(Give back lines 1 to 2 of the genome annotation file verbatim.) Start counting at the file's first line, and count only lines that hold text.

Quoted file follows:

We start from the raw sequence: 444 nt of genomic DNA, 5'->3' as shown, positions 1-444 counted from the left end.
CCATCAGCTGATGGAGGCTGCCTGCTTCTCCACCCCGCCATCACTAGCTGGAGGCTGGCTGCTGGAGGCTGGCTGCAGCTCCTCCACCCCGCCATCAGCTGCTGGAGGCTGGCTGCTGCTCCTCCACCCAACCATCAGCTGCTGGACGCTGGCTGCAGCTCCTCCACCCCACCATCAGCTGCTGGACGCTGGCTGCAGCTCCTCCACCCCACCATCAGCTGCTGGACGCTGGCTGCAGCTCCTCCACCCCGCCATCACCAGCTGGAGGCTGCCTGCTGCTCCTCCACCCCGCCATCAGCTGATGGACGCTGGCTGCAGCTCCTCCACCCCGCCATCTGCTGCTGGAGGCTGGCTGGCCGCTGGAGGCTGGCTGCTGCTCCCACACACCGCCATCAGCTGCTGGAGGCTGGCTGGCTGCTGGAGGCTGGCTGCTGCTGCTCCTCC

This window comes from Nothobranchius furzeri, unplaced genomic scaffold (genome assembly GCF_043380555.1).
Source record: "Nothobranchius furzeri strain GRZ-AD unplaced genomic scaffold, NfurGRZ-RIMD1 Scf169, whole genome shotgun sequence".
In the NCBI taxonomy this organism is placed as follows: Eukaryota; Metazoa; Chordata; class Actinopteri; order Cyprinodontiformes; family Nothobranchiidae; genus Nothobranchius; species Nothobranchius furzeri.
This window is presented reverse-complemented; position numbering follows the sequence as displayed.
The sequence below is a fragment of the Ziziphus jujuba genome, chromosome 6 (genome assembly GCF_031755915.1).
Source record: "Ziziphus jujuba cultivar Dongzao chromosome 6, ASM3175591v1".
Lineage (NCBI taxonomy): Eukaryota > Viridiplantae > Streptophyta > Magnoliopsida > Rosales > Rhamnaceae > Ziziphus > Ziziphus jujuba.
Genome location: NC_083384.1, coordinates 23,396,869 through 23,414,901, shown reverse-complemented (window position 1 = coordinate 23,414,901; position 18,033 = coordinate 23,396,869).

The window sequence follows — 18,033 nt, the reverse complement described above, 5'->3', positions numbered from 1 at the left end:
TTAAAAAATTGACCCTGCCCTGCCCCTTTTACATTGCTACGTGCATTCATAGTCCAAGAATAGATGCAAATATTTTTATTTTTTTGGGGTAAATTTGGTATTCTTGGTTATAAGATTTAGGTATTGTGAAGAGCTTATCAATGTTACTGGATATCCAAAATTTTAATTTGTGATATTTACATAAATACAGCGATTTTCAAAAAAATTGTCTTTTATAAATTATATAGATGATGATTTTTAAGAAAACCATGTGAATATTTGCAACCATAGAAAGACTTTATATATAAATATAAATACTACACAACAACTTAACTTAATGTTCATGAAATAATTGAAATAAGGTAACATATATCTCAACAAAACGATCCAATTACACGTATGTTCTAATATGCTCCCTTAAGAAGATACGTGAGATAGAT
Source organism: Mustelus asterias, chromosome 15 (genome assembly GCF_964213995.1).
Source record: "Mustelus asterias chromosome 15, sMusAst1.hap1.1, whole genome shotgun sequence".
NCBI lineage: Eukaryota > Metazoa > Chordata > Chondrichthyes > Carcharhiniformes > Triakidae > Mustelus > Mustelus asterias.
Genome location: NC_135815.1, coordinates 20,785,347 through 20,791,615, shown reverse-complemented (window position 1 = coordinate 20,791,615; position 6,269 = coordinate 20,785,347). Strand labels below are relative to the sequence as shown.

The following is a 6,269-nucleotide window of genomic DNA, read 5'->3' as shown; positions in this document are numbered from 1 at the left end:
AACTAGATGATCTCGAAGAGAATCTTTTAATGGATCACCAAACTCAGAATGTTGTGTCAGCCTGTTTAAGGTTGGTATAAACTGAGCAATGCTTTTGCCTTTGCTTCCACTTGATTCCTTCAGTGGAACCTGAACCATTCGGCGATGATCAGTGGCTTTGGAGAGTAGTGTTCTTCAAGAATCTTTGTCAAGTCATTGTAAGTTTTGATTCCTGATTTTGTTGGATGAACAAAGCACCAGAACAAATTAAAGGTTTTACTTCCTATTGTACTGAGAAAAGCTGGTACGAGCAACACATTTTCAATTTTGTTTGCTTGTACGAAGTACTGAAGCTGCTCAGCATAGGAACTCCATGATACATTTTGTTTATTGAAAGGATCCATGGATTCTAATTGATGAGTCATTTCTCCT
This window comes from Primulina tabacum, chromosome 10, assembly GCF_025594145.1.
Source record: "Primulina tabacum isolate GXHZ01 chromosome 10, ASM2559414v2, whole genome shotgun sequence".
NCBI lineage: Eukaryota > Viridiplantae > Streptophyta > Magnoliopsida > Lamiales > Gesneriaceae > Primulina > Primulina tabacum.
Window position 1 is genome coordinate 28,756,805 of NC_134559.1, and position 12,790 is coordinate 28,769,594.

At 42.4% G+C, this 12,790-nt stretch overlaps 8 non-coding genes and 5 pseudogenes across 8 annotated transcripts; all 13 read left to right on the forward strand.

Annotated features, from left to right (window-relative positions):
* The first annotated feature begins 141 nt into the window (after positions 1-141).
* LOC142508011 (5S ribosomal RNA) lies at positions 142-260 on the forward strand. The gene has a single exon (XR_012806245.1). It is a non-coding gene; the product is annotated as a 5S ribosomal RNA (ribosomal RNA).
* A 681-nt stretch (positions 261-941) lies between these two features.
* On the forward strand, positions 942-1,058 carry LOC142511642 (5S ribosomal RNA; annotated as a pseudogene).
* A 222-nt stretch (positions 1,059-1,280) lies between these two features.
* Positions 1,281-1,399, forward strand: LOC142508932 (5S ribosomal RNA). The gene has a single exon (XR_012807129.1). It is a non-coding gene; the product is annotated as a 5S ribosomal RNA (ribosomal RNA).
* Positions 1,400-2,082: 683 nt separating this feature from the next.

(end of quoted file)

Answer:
We start from the raw sequence: 444 nt of genomic DNA, 5'->3' as shown, positions 1-444 counted from the left end.
CCATCAGCTGATGGAGGCTGCCTGCTTCTCCACCCCGCCATCACTAGCTGGAGGCTGGCTGCTGGAGGCTGGCTGCAGCTCCTCCACCCCGCCATCAGCTGCTGGAGGCTGGCTGCTGCTCCTCCACCCAACCATCAGCTGCTGGACGCTGGCTGCAGCTCCTCCACCCCACCATCAGCTGCTGGACGCTGGCTGCAGCTCCTCCACCCCACCATCAGCTGCTGGACGCTGGCTGCAGCTCCTCCACCCCGCCATCACCAGCTGGAGGCTGCCTGCTGCTCCTCCACCCCGCCATCAGCTGATGGACGCTGGCTGCAGCTCCTCCACCCCGCCATCTGCTGCTGGAGGCTGGCTGGCCGCTGGAGGCTGGCTGCTGCTCCCACACACCGCCATCAGCTGCTGGAGGCTGGCTGGCTGCTGGAGGCTGGCTGCTGCTGCTCCTCC